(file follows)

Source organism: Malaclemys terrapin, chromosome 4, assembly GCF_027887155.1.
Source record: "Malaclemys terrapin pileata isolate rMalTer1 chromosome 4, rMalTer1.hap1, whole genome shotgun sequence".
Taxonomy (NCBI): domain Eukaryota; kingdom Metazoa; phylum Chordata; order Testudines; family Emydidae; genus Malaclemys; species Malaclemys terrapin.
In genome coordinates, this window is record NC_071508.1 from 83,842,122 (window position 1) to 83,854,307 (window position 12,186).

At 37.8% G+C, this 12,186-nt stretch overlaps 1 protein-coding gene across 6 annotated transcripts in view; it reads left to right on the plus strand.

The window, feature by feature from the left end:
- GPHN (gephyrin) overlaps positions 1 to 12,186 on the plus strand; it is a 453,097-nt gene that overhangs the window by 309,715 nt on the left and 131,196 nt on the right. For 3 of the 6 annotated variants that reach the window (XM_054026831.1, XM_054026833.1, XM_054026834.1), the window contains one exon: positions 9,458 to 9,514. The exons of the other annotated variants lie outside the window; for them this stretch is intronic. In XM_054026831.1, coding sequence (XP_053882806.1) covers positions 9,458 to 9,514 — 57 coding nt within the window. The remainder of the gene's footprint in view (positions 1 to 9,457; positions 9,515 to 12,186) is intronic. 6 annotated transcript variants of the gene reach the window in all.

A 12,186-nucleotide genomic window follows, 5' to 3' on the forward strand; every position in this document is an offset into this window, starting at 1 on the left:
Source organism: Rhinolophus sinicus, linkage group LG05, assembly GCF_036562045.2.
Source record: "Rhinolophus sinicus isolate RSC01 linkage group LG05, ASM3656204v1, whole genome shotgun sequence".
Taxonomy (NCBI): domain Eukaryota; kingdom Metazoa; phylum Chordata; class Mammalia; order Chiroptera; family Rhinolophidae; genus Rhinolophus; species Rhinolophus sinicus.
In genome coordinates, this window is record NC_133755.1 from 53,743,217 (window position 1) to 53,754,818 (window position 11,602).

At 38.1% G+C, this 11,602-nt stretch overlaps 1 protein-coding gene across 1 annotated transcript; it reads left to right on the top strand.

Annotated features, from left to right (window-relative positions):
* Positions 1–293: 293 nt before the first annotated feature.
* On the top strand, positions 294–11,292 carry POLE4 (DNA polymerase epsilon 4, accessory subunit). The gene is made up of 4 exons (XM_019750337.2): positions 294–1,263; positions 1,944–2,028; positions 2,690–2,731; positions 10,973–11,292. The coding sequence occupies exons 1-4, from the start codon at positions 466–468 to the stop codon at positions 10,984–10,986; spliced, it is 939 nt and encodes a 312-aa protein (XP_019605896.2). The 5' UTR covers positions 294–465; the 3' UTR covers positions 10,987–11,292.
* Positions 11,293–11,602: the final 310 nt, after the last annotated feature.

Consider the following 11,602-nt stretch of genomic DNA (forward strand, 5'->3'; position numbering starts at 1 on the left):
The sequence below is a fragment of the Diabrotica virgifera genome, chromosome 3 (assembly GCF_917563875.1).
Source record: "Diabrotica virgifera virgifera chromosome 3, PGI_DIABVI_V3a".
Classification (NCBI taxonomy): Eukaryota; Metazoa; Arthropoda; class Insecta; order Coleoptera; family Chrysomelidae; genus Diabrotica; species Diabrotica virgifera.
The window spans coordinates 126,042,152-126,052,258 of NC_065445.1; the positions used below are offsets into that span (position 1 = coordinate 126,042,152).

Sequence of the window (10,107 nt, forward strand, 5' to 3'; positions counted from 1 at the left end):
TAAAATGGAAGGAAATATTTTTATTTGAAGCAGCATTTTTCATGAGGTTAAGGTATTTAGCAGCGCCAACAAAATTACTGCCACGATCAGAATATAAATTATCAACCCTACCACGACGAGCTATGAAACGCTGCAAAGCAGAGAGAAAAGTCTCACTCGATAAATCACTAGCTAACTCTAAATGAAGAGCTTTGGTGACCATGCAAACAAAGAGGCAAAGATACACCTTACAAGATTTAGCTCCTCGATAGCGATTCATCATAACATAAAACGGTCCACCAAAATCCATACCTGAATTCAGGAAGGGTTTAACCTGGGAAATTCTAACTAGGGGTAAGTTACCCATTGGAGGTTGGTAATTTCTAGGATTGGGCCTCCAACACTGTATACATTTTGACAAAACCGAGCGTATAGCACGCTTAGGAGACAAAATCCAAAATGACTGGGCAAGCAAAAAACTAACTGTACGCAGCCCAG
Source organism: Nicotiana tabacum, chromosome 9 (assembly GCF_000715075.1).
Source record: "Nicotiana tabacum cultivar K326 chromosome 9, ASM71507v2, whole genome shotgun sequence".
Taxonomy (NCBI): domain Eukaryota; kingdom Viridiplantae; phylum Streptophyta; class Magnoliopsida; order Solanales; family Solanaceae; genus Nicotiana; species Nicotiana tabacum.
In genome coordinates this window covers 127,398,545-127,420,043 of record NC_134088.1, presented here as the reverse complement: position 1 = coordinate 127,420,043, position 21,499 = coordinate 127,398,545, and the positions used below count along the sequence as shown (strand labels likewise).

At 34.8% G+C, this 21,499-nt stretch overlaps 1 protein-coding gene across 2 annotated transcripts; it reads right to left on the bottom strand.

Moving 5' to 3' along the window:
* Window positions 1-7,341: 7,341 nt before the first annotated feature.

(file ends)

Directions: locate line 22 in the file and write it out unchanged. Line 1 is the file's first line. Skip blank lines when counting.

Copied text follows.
The window spans coordinates 126,042,152-126,052,258 of NC_065445.1; the positions used below are offsets into that span (position 1 = coordinate 126,042,152).